DALLAS (CBSDFW.COM) – The Dallas Police Department has announced a new LGBTQ+ liaison, Officer Megan Thomas.
“I’m super excited,” she told CBS 11 Friday, June 4.READ MORE: Fourth Stimulus Check: Is Another Relief Payment Coming Soon?
When she was growing up in Chicago, Thomas says she never thought she’d be a police officer.
“No, absolutely not, because I was so far from it,” she said.
A theater major at Columbia College, she was active in the LGBTQ community.
“We chanted. We had marches,” she recalled.
When theater didn’t pan out as a profession, she enlisted in the U.S. Navy and served as a Master at Arms.
“I absolutely loved it. I fell in love with it,” she said of law enforcement.
Now at the Dallas Police Department, she’s taking over a position that allows her to be both an officer and an advocate for her community.
“What I’m about is respect. Respect for your fellow officers. Respect for your community. And that’s all really people have to do,” she said.
Thomas is the fifth person to take on the role of LGBTQ+ liaison and the third to hold it as a full time position.
One of her first goals will be rolling out the Safe Place program, an initiative that began in Seattle and uses decals to mark businesses and organizations willing to serve as temporary shelters for victims of hate crimes in need of help.
Thomas, though, aims to do more than just outreach on behalf of the department.
“The programs I want to start now are the ones to really educate the people inside the department,” she said.
Thomas, says the department’s newly appointed chief, Chief Eddie Garcia, has said he wants to make the force a safe place for everyone.READ MORE: Fort Hood Soldier Accused Of Smuggling Migrants Into Texas From Mexico
“I know how I felt in the military – ‘don’t ask, don’t tell’ – having that secret you couldn’t tell anyone,” she said, recalling the policy barring openly gay and lesbian service members. Every Monday, she says, there’d be conversations with fellow sailors about the weekend. Thomas consciously tempered how much she shared.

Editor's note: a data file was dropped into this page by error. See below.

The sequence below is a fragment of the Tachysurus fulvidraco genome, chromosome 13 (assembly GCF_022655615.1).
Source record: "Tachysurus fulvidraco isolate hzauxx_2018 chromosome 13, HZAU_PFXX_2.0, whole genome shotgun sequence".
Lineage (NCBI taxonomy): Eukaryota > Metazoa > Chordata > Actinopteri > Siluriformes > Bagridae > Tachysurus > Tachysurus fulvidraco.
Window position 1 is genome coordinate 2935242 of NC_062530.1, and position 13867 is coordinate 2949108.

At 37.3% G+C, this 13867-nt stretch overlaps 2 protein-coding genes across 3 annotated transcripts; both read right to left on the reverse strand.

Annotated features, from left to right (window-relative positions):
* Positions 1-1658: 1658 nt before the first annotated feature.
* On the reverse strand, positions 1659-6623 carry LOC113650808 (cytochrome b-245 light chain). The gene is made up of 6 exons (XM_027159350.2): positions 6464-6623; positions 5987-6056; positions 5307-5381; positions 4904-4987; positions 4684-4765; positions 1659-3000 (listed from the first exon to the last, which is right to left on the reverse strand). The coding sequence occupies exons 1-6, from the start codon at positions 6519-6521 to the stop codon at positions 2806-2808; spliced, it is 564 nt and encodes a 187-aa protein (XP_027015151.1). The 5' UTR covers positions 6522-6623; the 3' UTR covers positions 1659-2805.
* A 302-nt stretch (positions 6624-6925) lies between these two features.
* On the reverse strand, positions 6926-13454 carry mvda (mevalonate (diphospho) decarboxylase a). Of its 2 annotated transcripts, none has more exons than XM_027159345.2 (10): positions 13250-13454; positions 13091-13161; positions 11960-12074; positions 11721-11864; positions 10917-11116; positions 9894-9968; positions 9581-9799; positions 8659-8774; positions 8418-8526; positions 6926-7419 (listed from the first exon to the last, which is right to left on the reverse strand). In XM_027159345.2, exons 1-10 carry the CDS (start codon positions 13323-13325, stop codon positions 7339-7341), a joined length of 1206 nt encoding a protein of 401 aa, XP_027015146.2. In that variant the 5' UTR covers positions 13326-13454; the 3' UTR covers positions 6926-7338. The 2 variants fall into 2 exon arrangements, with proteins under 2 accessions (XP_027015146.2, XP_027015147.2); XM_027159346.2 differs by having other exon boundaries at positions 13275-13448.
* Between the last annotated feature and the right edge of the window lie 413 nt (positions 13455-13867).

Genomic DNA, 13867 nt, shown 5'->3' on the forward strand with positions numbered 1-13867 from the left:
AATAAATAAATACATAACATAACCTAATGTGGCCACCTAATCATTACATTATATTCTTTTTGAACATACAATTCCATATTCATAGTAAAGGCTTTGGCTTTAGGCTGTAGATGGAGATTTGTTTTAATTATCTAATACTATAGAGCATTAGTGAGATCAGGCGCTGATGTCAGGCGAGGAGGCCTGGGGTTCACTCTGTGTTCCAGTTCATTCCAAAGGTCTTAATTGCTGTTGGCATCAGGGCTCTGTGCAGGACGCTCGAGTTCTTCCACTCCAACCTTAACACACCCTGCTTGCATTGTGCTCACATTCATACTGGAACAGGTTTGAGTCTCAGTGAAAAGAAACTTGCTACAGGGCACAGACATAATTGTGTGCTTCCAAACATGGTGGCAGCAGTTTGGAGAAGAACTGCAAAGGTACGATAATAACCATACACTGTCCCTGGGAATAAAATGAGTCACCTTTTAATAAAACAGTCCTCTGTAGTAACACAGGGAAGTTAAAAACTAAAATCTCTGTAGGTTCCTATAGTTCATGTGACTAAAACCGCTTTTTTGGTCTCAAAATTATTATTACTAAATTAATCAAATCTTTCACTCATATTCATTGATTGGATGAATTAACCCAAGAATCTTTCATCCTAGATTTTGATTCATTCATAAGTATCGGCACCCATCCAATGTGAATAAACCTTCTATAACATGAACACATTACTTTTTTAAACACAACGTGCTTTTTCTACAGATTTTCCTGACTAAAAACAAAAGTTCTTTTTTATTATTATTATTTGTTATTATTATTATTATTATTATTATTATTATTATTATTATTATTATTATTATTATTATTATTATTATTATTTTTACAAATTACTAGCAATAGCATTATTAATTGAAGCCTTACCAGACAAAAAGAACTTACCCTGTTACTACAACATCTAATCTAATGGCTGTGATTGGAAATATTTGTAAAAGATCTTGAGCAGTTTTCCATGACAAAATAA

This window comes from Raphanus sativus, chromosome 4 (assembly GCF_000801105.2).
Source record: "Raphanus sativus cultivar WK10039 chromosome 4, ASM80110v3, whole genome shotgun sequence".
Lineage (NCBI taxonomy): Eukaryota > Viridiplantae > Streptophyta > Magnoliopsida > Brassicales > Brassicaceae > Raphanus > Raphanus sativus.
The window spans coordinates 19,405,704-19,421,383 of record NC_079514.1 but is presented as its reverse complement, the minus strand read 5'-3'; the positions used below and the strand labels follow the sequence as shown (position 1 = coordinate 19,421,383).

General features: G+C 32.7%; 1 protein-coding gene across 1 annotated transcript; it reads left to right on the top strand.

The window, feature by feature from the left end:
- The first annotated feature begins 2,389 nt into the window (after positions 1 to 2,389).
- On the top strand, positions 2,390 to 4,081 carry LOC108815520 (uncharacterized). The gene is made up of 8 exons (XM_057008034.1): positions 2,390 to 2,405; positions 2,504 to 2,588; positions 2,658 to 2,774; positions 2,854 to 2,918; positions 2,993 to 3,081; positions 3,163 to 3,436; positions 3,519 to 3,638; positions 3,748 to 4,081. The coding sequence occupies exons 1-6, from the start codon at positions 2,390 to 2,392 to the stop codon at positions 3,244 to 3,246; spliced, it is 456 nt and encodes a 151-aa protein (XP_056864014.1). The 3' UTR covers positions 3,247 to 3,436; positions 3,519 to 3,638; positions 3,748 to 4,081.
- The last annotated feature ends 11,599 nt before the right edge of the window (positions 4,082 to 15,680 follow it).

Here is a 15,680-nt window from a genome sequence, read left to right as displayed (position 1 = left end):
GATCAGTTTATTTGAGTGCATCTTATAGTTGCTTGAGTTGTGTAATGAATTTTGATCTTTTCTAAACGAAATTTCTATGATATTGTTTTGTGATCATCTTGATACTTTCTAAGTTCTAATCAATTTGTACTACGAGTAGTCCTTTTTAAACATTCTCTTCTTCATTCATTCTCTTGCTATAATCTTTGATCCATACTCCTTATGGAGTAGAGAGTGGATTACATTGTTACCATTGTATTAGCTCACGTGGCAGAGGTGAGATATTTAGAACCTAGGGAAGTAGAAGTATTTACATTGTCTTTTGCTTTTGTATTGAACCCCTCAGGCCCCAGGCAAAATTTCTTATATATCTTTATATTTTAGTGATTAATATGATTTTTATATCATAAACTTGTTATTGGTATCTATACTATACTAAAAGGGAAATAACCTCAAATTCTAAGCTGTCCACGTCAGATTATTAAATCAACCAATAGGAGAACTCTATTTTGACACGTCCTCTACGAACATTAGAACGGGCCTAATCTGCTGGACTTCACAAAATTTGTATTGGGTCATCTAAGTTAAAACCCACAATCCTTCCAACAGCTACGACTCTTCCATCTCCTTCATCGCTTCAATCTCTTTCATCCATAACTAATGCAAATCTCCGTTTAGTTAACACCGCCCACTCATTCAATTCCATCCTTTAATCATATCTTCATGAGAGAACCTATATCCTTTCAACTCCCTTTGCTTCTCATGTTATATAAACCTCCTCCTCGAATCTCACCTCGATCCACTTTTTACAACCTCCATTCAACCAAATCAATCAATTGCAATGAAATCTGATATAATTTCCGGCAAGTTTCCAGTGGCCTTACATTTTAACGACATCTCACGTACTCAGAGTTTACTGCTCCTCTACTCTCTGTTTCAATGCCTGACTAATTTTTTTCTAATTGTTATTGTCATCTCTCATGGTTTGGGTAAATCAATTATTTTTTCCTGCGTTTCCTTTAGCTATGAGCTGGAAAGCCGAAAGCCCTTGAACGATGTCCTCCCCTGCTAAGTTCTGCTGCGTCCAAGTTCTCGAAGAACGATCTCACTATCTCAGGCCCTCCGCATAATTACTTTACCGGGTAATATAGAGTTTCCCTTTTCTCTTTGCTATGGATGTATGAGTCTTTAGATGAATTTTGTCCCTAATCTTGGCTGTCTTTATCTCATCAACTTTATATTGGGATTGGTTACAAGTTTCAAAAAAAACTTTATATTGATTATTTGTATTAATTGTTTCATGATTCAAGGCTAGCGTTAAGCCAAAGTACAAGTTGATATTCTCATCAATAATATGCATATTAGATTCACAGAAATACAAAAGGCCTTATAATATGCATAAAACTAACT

“There’s always that fear to say too much or too little, and I don’t want my brothers or sisters in the force to feel like they can’t talk to their coworkers.”
While she feels fortunate to have a job where she’s able to fully embrace who she is, she knows many officers aren’t as lucky.
“Very much aware that some people still in the department and other departments don’t get to do that because they don’t feel safe enough to do it,” she said.
When Thomas and her wife first moved to Dallas, they were nervous.
“My wife and I were concerned coming down to Texas,” she said. “When you’re a gay person, when you’re a lesbian person, and you go to these cities, the first thing you do, and I know most of us do it, you google where you fit in and you go to that place.”
For her first assignment as a patrol officer, she asked to be stationed in Northwest Dallas, which included the Oak Lawn and Cedar Springs area and where she says she found officers working hard to cultivate the trust and respect of the local community.
As LGBTQ+ liaison, though, she wants to expand outreach beyond the city’s historically gay neighborhood.
“I’m interested to know where the LGBT community is, not only in Oak Lawn, but where they are all over the city, and how to help them,” she said.
The relationship between police in general and members of the LGBTQ community has been a difficult one to repair, following a history in the United States of harassment and enforcement of discriminatory laws.
Officer Thomas finds hopes in signs of progress.
“Obviously, you know, I’m African American. The history is not great with policing. The thing I see now is the effort and the want to be different,” she said.
Thomas will be hosting a meet and greet event Wednesday, June 9, from 6 p.m .– 7 p.m. at the Dallas Library’s Oak Lawn Branch.MORE NEWS: Man Pulled From Grapevine Lake Passes Away
Members of the public are welcome to come meet her and grab refreshments.